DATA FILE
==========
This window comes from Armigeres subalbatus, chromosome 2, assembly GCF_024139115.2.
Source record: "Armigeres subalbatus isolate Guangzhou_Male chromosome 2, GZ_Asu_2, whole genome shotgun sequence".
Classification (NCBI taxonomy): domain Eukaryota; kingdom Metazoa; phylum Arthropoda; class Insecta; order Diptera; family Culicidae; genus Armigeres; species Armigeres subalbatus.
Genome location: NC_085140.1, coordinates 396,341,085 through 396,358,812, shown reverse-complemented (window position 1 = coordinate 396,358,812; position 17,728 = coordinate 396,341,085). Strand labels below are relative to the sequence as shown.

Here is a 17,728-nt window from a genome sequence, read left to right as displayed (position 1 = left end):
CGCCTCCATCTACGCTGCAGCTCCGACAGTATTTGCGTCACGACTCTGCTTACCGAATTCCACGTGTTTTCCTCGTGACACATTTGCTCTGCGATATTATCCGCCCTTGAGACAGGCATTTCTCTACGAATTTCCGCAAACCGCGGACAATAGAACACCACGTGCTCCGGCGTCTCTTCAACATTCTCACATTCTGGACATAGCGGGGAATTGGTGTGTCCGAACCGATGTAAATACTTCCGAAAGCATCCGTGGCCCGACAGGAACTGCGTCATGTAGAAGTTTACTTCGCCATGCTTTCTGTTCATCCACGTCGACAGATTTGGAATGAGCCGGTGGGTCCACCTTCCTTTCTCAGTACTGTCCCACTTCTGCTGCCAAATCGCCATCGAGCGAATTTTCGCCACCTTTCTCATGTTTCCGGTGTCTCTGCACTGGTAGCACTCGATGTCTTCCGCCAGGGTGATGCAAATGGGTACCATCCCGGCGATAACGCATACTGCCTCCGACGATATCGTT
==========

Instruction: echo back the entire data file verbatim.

This window comes from Armigeres subalbatus, chromosome 2, assembly GCF_024139115.2.
Source record: "Armigeres subalbatus isolate Guangzhou_Male chromosome 2, GZ_Asu_2, whole genome shotgun sequence".
Classification (NCBI taxonomy): domain Eukaryota; kingdom Metazoa; phylum Arthropoda; class Insecta; order Diptera; family Culicidae; genus Armigeres; species Armigeres subalbatus.
Genome location: NC_085140.1, coordinates 396,341,085 through 396,358,812, shown reverse-complemented (window position 1 = coordinate 396,358,812; position 17,728 = coordinate 396,341,085). Strand labels below are relative to the sequence as shown.

Here is a 17,728-nt window from a genome sequence, read left to right as displayed (position 1 = left end):
CGCCTCCATCTACGCTGCAGCTCCGACAGTATTTGCGTCACGACTCTGCTTACCGAATTCCACGTGTTTTCCTCGTGACACATTTGCTCTGCGATATTATCCGCCCTTGAGACAGGCATTTCTCTACGAATTTCCGCAAACCGCGGACAATAGAACACCACGTGCTCCGGCGTCTCTTCAACATTCTCACATTCTGGACATAGCGGGGAATTGGTGTGTCCGAACCGATGTAAATACTTCCGAAAGCATCCGTGGCCCGACAGGAACTGCGTCATGTAGAAGTTTACTTCGCCATGCTTTCTGTTCATCCACGTCGACAGATTTGGAATGAGCCGGTGGGTCCACCTTCCTTTCTCAGTACTGTCCCACTTCTGCTGCCAAATCGCCATCGAGCGAATTTTCGCCACCTTTCTCATGTTTCCGGTGTCTCTGCACTGGTAGCACTCGATGTCTTCCGCCAGGGTGATGCAAATGGGTACCATCCCGGCGATAACGCATACTGCCTCCGACGATATCGTT